## Since Bitcoin has no central system, where do network request go?

4

I heard bitcoin and other cryptocurrencies have no central system.

BUT where do you send the transaction id?

There must be a server to send the data to!?

It probably is a simple question but, that's the thing I never understood on bitcoin and cryptocurrency.

5

Bitcoin is a peer-to-peer gossip flood network. Whenever a Bitcoin participant creates a transaction, their wallet software submits it to its peer nodes. These peers then relay it to their peers in turn. The transaction floods through the network and reaches most nodes. Eventually, the transaction is included in a block which makes the transaction part of the committed history of the network. Blocks have propagation guarantees, because the blockchain is the mechanism for nodes to converge on a globally shared state. Now, every node is guaranteed to get the transaction since they will get the block.

So, each transaction originates from the sender's node, and eventually, every participant's node will have a copy of each confirmed transaction.

1At a very high level -- you want miners to get your transaction because you want it to be included in a block. Miners want to get your transaction because they will get the transaction fee if they include it in a block. Given two parties with internet access who each have an incentive to exchange data with the other, there is nothing even remotely difficult about making the exchange work. – David Schwartz – 2020-08-06T03:57:20.573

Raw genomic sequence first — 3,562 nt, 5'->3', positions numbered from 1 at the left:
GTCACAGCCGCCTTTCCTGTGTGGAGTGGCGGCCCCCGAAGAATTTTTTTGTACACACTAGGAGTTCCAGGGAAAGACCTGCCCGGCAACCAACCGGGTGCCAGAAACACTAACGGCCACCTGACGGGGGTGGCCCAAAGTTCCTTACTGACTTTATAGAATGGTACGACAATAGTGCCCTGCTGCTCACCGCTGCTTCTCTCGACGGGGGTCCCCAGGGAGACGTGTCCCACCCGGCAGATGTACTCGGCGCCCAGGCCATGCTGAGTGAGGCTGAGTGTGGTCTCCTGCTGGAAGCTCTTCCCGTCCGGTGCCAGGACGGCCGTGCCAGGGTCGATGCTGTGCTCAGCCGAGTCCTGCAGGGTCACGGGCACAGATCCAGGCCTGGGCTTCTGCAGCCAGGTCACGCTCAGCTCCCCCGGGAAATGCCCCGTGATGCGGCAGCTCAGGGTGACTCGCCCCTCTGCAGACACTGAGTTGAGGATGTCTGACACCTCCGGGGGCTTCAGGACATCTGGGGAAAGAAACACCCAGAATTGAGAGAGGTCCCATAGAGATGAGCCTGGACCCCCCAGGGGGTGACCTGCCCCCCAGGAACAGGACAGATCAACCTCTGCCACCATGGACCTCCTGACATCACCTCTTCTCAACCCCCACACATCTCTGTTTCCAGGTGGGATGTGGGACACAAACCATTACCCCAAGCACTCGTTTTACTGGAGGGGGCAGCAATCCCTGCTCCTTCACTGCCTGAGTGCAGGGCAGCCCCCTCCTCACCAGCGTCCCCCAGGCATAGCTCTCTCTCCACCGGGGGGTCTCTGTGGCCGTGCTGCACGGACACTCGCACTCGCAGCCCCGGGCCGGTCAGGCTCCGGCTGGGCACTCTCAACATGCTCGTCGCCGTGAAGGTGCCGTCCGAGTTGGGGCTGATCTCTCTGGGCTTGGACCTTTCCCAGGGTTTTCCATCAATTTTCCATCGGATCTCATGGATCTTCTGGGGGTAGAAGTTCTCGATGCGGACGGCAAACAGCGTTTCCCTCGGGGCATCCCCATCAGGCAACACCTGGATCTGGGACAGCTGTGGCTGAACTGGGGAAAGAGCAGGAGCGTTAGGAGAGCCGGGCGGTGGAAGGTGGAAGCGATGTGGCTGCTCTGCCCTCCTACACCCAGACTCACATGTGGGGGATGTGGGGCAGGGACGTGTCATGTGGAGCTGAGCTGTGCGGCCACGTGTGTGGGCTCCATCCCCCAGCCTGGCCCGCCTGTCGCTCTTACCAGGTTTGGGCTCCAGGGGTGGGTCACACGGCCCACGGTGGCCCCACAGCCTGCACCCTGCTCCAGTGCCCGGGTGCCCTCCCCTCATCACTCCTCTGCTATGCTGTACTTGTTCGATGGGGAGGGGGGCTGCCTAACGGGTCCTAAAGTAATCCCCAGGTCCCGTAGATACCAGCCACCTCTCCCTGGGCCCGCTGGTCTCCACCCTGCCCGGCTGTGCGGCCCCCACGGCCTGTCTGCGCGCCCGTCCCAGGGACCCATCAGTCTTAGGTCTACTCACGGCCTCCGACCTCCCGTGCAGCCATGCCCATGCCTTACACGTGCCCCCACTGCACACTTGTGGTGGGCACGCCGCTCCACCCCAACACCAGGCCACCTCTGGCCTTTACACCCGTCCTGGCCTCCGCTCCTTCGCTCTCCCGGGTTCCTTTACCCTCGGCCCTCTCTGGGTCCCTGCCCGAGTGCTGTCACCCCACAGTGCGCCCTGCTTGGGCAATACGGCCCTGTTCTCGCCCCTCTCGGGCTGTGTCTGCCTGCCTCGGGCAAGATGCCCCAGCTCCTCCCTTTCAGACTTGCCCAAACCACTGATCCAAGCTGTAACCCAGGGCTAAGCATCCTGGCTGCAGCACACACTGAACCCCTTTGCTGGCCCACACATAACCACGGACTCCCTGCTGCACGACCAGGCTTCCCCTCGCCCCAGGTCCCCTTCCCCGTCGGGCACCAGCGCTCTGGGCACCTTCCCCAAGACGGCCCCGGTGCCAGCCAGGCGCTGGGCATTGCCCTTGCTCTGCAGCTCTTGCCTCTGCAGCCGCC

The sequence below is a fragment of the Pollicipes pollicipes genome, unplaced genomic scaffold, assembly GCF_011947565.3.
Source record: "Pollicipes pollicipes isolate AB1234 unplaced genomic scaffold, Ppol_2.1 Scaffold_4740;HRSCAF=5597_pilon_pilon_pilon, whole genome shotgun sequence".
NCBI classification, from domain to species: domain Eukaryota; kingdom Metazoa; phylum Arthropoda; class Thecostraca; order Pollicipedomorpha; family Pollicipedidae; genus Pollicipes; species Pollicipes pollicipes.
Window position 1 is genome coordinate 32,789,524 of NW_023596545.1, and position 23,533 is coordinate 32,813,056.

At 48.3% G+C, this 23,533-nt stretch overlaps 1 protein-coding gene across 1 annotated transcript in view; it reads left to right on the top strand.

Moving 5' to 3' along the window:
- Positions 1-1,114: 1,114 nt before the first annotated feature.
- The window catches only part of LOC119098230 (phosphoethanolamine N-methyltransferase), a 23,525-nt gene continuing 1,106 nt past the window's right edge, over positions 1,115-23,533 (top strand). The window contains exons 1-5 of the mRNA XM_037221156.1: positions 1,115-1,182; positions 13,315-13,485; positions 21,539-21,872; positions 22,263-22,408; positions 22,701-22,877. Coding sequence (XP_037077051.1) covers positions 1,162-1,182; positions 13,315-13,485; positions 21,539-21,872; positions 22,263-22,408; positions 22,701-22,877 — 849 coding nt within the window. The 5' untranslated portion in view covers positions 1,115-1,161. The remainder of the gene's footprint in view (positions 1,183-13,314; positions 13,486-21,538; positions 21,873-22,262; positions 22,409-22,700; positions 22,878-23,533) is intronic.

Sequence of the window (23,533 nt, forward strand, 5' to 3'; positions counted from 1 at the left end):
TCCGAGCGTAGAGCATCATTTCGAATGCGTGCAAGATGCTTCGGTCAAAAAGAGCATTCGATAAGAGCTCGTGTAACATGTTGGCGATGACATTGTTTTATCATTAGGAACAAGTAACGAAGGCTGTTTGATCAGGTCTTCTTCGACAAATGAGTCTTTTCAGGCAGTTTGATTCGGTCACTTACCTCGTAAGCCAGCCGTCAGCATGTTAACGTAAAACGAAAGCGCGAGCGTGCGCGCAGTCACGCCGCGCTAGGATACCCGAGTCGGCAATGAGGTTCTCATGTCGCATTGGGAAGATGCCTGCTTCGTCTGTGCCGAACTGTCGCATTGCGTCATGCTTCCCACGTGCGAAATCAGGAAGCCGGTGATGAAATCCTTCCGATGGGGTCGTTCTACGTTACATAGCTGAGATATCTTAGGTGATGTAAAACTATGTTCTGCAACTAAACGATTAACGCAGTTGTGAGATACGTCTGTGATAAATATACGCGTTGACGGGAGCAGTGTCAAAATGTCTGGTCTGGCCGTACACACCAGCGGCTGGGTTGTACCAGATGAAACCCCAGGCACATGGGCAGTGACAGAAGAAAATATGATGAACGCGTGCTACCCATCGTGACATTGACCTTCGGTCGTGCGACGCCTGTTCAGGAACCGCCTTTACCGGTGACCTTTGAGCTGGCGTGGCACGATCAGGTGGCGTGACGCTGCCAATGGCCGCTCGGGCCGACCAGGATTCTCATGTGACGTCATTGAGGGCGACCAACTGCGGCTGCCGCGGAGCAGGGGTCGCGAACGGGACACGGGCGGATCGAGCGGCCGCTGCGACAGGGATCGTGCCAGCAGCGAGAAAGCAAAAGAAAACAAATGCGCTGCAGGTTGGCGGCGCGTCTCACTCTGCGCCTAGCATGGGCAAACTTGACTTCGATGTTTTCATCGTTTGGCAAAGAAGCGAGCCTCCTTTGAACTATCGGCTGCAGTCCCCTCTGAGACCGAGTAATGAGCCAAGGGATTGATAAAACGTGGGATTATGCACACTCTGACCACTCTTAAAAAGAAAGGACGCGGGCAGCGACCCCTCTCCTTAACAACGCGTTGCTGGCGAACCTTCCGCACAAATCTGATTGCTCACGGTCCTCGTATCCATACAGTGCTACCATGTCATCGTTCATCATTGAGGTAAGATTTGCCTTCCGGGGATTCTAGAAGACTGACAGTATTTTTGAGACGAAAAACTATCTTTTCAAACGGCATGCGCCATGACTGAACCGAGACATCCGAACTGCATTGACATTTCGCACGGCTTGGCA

So where are the APi’s or endpoints to connect to it? – JohnAndrews – 2021-02-20T16:45:13.487

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Each full Bitcoin node has what is known as "mempool". mempool is where transactions are stored in preparation for propagation into a proposed block during the mining process.

It's somewhat counter-intuitive but each node has it's own mempool and transactions (as they are posted by BTC users), will be propagated throughout the network and be stored in many mempools globally, until they are eventually "mined", i.e. a SHA256(proposed_block || nonce) < target.